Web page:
COVID-19 pandemic increases myopia prevalence in children

Pandemic myopia rates are about 3x higher than prior to the virus causing lockdown

A study conducted by researchers from the Hong Kong School of Ophthalmology linked the COVID-19 pandemic to an increase in myopia among young children.1 Approximately 2,000 children were assessed.

Results revealed that the prevalence of myopia among school-age children during the pandemic increased significantly compared to a study conducted before the outbreak. Prolonged exposure to screens and less time spent outdoors were linked to faster progress in myopia, according to researchers.

While myopia can seem like an innocuous condition that affects only vision, it can predispose people to other ocular challenges and risks of vision loss, said a coauthor of the study, Jason CS Yam, MBBS, MPH, FRCS, FCOphthal, FHKAM, associate professor of ophthalmology and visual sciences at the Chinese University of Hong Kong in a statement.2

“Our study showed that less time spent outdoors and more time spent on near work, including screen time, is associated with faster progression in short-sightedness, or myopia," Yam said.

Study outcomes

For the study, the researchers followed 709 children for an average of 7.79 months. They then compared the data to a group of over a 1,000 children before and after the pandemic.1

During the pandemic, the prevalence of myopia was almost 26 percent. It was more than 3 times higher than the pre-pandemic rate.

The researchers also learned about the changes in axial length over time. In children with myopia, the length of the eye increased with age.

“An increase in outdoor time has been consistently shown by multiple studies in different countries to have a protective role against the development of myopia and is a top priority among international recommendations for myopia control strategies,” Yam said.2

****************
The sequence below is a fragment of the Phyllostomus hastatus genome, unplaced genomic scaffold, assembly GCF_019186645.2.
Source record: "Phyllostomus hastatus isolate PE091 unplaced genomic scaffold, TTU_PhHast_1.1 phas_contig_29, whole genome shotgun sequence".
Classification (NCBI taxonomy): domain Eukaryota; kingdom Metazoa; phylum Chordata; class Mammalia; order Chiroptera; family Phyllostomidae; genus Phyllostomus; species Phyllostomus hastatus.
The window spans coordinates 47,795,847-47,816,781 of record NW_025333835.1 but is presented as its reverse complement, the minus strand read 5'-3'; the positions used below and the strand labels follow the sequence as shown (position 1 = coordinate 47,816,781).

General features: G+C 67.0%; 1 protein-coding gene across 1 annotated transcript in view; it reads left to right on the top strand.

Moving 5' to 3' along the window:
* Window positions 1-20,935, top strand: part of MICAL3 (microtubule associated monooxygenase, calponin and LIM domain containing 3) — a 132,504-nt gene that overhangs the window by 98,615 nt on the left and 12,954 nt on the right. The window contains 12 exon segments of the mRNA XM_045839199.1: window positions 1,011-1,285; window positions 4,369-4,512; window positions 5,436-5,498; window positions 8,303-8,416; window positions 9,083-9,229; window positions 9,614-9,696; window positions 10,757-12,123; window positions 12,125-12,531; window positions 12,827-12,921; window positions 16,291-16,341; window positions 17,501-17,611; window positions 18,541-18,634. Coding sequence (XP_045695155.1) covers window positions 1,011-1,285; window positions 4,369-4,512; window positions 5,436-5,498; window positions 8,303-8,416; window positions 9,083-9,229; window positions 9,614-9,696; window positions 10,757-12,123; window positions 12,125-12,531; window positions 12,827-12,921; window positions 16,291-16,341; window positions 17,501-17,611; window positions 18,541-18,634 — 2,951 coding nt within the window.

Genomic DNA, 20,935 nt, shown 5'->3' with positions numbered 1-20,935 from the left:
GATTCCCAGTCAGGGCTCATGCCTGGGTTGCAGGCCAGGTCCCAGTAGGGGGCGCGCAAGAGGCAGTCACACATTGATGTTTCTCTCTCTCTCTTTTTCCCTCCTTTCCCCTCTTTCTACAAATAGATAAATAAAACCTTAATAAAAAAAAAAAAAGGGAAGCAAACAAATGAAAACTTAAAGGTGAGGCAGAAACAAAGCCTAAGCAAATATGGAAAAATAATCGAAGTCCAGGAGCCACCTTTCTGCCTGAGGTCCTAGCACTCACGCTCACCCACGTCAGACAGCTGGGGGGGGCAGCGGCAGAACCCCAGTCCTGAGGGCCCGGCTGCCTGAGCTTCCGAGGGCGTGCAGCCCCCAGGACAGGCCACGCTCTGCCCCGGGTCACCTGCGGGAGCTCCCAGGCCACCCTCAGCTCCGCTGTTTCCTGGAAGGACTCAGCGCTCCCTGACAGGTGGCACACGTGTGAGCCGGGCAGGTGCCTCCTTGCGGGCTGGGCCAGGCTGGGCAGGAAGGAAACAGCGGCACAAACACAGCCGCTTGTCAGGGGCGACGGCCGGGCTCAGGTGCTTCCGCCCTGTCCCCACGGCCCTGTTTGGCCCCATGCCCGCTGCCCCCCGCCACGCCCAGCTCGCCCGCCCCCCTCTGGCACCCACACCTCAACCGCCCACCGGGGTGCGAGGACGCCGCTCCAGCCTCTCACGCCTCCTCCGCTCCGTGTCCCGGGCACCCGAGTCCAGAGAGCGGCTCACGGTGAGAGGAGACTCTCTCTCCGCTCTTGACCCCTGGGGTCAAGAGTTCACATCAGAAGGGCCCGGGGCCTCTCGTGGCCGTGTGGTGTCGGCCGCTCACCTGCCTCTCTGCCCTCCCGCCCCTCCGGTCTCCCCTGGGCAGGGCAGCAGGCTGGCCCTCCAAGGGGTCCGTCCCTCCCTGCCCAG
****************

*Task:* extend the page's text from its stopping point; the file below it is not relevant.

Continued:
Recommendations

Tamiesha Frempong, MD of Mount Sinai's Icahn School of Medicine in New York, New York, recommends children spend at least 2 hours a day outdoors to help vision and obesity outcomes.2

“One problem with kids staying home is that many aren’t getting the eye tests they typically get in school,” said Dr. Megan Collins, an assistant professor of ophthalmology at the Wilmer Eye Institute at the Johns Hopkins School of Medicine in Baltimore, Maryland. “Certain symptoms can alert parents that eye problems are developing, such as squinting, rubbing eyes a lot and complaints of eyestrain.”

References

1. Zhang X, Cheung SSL, Chan HN, et al. Myopia incidence and lifestyle changes among school children during the COVID-19 pandemic: a population-based prospective study. Br J Ophthalmol. 2021 Aug 2:bjophthalmol-2021-319307. doi:10.1136/bjophthalmol-2021-319307.

2. Carroll L. Covid pandemic linked to increased nearsightedness in kids. NBC News. August 3, 2021. Accessed August 4, 2021. https://www.nbcnews.com/health/kids-health/covid-pandemic-linked-increased-nearsightedness-kids-n1275742